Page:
Liquid crystal biosensor technology promises real-time pathogen detection

Published 2 March 2006

Tallmadge, Ohio-based Oringen and Boulder, Colorado-based Pathogen Detection Systems have licensed innovative technology developed at Northeastern Ohio Universities College of Medicine (NEOUCOM) and Kent State University to detect bioterrorism agents and pathogens in food and water. The liquid crystal biosensor technology was developed jointly by investigators at Kent State and NEOUCOM. The two companies have committed to bringing research and development, production, sales, and other jobs to Kent, Ohio, and surrounding areas, once the technology has been developed.

The liquid crystal biosensor technology holds the potential of radically changing the detection and identification of harmful pathogens. Current detection methods can take up to three days to identify disease-causing agents, but the new technology offers the promise of detection and identification within minutes. The researchers combined their expertise in liquid crystals and biomedical sciences to develop a device that can quickly detect harmful microbes such as anthrax or plague. Potential applications for this technology include environmental protection, homeland security, and medical diagnoses.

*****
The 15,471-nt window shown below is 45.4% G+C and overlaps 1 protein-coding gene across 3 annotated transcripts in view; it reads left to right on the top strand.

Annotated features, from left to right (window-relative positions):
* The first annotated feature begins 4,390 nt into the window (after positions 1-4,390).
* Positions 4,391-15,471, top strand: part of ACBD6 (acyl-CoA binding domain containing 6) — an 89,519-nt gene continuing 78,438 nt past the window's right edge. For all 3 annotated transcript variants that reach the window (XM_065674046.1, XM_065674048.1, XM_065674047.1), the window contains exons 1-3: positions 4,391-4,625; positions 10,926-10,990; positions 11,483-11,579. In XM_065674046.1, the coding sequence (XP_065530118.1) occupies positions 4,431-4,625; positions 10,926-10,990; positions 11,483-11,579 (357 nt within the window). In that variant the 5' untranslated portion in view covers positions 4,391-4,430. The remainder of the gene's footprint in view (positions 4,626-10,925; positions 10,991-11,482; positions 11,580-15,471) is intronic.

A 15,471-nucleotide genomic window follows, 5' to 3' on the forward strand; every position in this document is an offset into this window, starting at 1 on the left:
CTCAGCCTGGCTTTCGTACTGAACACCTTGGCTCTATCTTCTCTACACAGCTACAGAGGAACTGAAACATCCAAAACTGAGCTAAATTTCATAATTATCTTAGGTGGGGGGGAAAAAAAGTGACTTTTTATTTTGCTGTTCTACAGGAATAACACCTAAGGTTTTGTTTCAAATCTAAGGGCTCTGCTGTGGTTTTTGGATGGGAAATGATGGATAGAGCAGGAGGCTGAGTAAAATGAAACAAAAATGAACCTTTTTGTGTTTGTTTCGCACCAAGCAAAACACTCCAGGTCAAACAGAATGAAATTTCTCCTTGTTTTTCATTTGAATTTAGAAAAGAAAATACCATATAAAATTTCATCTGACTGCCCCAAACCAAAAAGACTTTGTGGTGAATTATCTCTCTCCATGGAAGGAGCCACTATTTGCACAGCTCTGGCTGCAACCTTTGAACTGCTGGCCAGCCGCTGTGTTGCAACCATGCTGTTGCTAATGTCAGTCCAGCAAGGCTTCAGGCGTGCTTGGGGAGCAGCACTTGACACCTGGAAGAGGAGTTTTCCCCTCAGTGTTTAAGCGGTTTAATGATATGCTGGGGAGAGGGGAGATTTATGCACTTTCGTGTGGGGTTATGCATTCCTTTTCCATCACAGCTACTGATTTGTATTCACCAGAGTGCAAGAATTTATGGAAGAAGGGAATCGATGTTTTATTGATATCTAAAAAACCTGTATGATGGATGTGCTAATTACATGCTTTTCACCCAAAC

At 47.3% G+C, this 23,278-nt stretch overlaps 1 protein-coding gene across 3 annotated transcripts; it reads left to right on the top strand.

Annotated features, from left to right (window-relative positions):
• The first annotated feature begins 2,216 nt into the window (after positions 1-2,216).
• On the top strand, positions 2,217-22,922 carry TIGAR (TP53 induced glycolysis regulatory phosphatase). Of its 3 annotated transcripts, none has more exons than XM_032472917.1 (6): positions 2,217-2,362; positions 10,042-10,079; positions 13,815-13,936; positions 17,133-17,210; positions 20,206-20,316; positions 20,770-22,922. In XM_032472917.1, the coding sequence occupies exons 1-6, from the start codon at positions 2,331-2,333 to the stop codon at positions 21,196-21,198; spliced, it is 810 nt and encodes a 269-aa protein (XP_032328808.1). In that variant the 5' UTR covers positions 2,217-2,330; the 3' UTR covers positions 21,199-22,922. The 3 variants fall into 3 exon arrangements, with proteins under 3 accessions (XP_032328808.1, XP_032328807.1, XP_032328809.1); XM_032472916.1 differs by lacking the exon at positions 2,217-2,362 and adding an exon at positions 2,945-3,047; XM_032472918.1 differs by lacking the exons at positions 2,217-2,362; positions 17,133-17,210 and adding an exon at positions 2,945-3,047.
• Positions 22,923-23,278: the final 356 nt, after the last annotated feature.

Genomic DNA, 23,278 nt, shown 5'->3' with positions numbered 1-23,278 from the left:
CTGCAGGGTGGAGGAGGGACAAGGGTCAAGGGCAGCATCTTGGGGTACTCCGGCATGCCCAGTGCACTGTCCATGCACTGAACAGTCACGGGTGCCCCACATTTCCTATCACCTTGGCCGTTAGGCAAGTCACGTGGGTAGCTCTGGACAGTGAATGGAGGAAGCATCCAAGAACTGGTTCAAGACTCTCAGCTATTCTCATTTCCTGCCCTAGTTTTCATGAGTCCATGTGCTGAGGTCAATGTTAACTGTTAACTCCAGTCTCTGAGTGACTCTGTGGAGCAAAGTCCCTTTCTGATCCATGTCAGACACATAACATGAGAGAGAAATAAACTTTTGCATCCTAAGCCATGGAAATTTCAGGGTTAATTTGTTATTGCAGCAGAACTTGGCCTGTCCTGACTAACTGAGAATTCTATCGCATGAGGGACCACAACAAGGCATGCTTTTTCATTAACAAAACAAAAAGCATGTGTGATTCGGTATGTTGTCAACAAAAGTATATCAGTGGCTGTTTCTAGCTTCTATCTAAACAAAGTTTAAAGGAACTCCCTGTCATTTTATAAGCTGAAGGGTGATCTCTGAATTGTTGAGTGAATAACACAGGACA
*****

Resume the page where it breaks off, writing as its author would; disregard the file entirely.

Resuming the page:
The biosensor works by placing antibodies into liquid crystals and then introducing microbes (bacteria or viruses that cause disease) which are attracted to these antibodies. The biosensor can be used to diagnose infectious diseases of all kinds, as well as bioterror agents. The research was funded in part through an $800,000 grant from DHS, a $100,000 grant from the National Science Foundation (NSF), and a Research Challenge grant from the Ohio Board of Regents. Both NEOUCOM and Kent State supported development of the liquid crystal biosensor, and combined resources for two pilot studies

-read more in this news release; see this October 2005 Physorg report; and see Pathogen Detection Web site